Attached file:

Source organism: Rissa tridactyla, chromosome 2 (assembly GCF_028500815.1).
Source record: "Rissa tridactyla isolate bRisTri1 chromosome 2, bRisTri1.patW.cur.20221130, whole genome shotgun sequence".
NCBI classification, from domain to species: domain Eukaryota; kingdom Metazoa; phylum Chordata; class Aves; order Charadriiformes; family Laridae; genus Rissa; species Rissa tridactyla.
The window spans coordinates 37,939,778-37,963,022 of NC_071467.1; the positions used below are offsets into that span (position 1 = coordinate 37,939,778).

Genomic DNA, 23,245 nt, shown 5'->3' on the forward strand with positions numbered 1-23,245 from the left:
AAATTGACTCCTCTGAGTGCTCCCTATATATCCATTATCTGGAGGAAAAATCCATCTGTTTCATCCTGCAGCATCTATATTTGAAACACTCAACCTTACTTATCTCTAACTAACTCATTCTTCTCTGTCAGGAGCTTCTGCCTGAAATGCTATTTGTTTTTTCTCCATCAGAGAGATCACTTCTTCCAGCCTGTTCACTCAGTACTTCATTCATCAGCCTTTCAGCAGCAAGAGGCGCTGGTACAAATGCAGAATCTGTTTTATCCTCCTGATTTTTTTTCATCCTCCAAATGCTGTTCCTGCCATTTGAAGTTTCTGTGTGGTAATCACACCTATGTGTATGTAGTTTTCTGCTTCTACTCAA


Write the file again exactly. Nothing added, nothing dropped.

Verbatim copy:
Source organism: Rissa tridactyla, chromosome 2 (assembly GCF_028500815.1).
Source record: "Rissa tridactyla isolate bRisTri1 chromosome 2, bRisTri1.patW.cur.20221130, whole genome shotgun sequence".
NCBI classification, from domain to species: domain Eukaryota; kingdom Metazoa; phylum Chordata; class Aves; order Charadriiformes; family Laridae; genus Rissa; species Rissa tridactyla.
The window spans coordinates 37,939,778-37,963,022 of NC_071467.1; the positions used below are offsets into that span (position 1 = coordinate 37,939,778).

Genomic DNA, 23,245 nt, shown 5'->3' on the forward strand with positions numbered 1-23,245 from the left:
AAATTGACTCCTCTGAGTGCTCCCTATATATCCATTATCTGGAGGAAAAATCCATCTGTTTCATCCTGCAGCATCTATATTTGAAACACTCAACCTTACTTATCTCTAACTAACTCATTCTTCTCTGTCAGGAGCTTCTGCCTGAAATGCTATTTGTTTTTTCTCCATCAGAGAGATCACTTCTTCCAGCCTGTTCACTCAGTACTTCATTCATCAGCCTTTCAGCAGCAAGAGGCGCTGGTACAAATGCAGAATCTGTTTTATCCTCCTGATTTTTTTTCATCCTCCAAATGCTGTTCCTGCCATTTGAAGTTTCTGTGTGGTAATCACACCTATGTGTATGTAGTTTTCTGCTTCTACTCAA